Dubai: This week, when Russian Defence Minister Sergei Shoigu announced measures in response to the downing of the Russian Il-20 aircraft with 15 people aboard on September 17, two actions stood out.
They were providing Syria with an S-300 air defence system and jamming satellite navigation, on-board radars and communication systems of combat aircraft that attack targets in Syria and in the regions over the waters of the Mediterranean Sea bordering with Syria.
“The Syrian Armed Forces will be supplied with the advanced S-300 air defence missile system within two weeks. It is capable of intercepting air threats at a range of more than 250 kilometres and simultaneously hitting several aerial targets,” Shoigu said on September 24.
For years, Syria and Iran have been trying to acquire the Russian long-range surface-to-air missile system that had gradually turned into a major strategic asset to alter Israel’s dominance in the air.
The S-300 system is an efficient and advanced anti-aircraft system that can intercept aircraft and ballistic missiles and possibly even cruise missiles at ranges higher than 150km and at a high altitude.
Despite the magnitude of the system, for the Israelis, the more critical measure taken by Russia is the jamming of navigation.
Israeli military experts believe that for them, the S-300 defence system is not a threat that cannot be overcome. They say that the United States and Israel had an “intimate knowledge of the system’s features” and this made it possible for them to “develop ways of disrupting and neutralising the system’s abilities.”
A source close to Russia’s Defence Ministry said in a statement to Reuters five years ago that the Israelis “likely have a million ways to combat the S-300 electronically”.
On the other hand, the jamming navigation in areas situated along or near Syria’s Mediterranean coastline is seen by the Israelis as an ominous wide-ranging electronic war carried out by a world power with more advanced capabilities than it has ever had.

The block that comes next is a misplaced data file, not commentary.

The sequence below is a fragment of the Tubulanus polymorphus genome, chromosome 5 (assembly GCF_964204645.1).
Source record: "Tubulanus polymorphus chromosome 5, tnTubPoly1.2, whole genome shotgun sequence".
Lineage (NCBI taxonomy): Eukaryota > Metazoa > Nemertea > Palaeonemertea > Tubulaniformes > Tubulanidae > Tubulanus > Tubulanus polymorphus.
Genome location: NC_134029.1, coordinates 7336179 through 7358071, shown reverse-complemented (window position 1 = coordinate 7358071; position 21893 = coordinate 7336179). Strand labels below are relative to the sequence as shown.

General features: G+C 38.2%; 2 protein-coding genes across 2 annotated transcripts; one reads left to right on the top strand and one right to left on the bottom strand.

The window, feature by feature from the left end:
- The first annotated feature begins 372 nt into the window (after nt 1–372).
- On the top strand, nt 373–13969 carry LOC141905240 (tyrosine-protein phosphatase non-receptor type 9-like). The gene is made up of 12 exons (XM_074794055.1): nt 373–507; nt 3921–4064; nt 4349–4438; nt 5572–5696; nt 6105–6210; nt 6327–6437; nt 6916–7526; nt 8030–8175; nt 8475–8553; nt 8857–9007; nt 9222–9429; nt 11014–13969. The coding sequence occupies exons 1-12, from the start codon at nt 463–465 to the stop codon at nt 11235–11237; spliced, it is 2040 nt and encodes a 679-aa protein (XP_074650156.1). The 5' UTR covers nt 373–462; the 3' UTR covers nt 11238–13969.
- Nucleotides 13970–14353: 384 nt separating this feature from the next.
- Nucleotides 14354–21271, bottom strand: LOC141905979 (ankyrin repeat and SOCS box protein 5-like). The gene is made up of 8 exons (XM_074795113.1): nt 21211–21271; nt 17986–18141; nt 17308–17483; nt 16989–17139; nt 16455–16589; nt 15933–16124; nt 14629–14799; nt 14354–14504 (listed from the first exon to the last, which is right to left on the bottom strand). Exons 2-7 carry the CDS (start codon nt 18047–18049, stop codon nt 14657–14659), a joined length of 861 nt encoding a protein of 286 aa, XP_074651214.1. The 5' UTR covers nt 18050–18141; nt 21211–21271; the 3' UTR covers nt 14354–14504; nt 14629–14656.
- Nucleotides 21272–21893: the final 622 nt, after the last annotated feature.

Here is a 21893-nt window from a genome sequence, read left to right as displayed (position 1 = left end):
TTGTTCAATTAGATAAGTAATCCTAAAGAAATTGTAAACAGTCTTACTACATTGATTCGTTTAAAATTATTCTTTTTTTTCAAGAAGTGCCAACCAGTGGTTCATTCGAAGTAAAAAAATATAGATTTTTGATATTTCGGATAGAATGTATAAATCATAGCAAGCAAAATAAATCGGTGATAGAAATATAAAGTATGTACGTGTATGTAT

Israel has conducted hundreds of air and missile strikes in Syria since 2011, when the civil war began.
The Israelis also boast of past successes in electronic warfare. In 1982, they “blinded Soviet-supplied Syrian anti-aircraft units in Lebanon, and then destroyed 19 of them without Israeli losses.”
Similar technologies helped Israeli jets destroy a suspected nuclear reactor in Syria in 2007 and to hit Syrian targets on several occasions.
According to reports, Israel in 2015 quietly tested ways of defeating an advanced air-defence system that Russia had deployed in the Middle East.
A Russian S-300 anti-aircraft system, sold to Cyprus 18 years earlier but now located on the Greek island of Crete, was activated during joint drills between the Greek and Israeli air forces in April-May.
“The activation allowed Israel’s warplanes to test how the S-300’s lock-on system works, gathering data on its powerful tracking radar and how it might be blinded or bluffed.”
While the Israelis in previous encounters could meet Russian challenges in electronic duels, the situation this time has changed and they are concerned it would be to their detriment.
Just like Shoigu reminded in his statement, that Moscow had halted the delivery of S-300s to Damascus in 2013 at Israel’s request, but the situation around the delivery has changed “through no fault of Russia.”
The area defined by the Russian foreign minister — Syrian territory and the regions over the waters of the Mediterranean Sea bordering with Syria — covers a very vast expanse and Israel, accustomed to much smaller targets, is most likely to find it daunting to take on the massive Russian jamming across the eastern Mediterranean.
Israeli analysts believe that Israel cannot do it alone and will seek assistance from the United States. Such a move would be another game changer in one of the world’s most volatile regions.
In the meantime, Israel is clearly bent on continuing to target Iran’s military build-up in Syria. On September 25, Israel’s Security Cabinet gave instructions to the Israel Defence Forces to keep up its action.